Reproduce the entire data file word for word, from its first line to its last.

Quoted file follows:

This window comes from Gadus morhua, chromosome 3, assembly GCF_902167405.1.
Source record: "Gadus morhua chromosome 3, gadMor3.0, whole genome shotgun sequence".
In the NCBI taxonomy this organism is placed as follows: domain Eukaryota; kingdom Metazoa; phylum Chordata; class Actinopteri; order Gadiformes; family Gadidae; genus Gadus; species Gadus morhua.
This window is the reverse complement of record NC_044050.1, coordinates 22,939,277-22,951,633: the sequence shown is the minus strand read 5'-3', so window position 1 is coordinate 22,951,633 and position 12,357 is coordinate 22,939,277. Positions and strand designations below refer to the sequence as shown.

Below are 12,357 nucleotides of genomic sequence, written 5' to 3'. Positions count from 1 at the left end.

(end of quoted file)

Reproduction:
This window comes from Gadus morhua, chromosome 3, assembly GCF_902167405.1.
Source record: "Gadus morhua chromosome 3, gadMor3.0, whole genome shotgun sequence".
In the NCBI taxonomy this organism is placed as follows: domain Eukaryota; kingdom Metazoa; phylum Chordata; class Actinopteri; order Gadiformes; family Gadidae; genus Gadus; species Gadus morhua.
This window is the reverse complement of record NC_044050.1, coordinates 22,939,277-22,951,633: the sequence shown is the minus strand read 5'-3', so window position 1 is coordinate 22,951,633 and position 12,357 is coordinate 22,939,277. Positions and strand designations below refer to the sequence as shown.

Below are 12,357 nucleotides of genomic sequence, written 5' to 3'. Positions count from 1 at the left end.